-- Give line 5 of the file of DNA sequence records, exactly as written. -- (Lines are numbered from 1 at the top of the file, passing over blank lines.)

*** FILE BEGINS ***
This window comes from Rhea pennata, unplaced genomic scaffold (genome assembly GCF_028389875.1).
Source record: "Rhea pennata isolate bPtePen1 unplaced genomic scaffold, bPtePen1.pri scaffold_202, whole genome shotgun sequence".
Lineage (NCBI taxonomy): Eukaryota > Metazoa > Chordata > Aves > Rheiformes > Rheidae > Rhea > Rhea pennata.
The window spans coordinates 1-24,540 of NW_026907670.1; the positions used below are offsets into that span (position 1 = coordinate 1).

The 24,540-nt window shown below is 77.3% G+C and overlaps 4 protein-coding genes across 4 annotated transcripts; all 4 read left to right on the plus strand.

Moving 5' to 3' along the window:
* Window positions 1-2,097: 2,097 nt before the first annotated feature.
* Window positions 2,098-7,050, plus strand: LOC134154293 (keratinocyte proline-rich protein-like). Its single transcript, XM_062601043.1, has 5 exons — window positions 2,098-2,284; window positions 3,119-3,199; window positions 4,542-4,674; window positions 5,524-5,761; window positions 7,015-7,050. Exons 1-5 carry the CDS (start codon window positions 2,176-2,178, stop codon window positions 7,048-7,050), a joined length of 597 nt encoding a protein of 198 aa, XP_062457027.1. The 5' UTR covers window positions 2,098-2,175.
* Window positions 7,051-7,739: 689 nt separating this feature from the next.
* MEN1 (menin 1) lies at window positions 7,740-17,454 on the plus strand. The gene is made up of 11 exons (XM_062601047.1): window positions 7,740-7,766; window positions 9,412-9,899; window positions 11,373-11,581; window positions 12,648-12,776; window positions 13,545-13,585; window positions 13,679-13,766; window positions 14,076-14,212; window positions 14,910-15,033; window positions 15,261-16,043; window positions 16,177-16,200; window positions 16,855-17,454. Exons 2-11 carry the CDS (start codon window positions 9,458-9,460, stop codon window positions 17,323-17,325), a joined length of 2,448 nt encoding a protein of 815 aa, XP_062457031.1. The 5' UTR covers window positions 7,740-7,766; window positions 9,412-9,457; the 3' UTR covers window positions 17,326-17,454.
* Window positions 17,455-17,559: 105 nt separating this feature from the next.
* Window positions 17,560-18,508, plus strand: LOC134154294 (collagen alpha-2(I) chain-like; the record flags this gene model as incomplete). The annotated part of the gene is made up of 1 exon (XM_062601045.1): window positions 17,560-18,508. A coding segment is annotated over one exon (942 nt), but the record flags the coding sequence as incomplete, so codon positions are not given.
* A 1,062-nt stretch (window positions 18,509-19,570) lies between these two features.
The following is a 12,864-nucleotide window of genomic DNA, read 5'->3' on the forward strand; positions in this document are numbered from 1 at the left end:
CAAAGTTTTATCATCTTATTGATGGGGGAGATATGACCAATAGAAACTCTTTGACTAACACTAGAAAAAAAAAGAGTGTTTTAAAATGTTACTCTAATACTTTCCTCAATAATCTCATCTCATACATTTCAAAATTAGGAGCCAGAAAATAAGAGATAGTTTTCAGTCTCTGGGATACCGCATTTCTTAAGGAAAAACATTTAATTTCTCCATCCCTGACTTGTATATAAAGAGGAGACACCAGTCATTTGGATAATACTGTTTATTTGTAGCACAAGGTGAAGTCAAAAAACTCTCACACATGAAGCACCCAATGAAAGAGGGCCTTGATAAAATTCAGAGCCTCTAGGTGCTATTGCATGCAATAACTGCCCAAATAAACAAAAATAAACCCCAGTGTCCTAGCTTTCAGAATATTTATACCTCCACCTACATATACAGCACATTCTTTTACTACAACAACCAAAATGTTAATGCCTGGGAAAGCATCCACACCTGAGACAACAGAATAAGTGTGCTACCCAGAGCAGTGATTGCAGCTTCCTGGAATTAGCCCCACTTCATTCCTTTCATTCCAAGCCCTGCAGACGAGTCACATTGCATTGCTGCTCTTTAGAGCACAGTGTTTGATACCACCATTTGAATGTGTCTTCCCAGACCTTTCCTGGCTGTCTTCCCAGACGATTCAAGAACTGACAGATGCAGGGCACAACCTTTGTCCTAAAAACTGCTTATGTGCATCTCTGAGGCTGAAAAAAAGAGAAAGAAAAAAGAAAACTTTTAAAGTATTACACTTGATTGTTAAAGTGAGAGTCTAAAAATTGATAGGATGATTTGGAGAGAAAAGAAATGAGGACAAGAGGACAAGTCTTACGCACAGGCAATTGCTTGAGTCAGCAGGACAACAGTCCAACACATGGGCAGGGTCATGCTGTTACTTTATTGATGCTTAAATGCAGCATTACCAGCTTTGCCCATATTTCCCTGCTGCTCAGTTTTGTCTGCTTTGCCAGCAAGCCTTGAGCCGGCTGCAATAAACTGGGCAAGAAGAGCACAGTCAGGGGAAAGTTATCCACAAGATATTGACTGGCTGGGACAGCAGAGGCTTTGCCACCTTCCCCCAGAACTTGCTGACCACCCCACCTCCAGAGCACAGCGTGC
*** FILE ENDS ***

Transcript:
The 24,540-nt window shown below is 77.3% G+C and overlaps 4 protein-coding genes across 4 annotated transcripts; all 4 read left to right on the plus strand.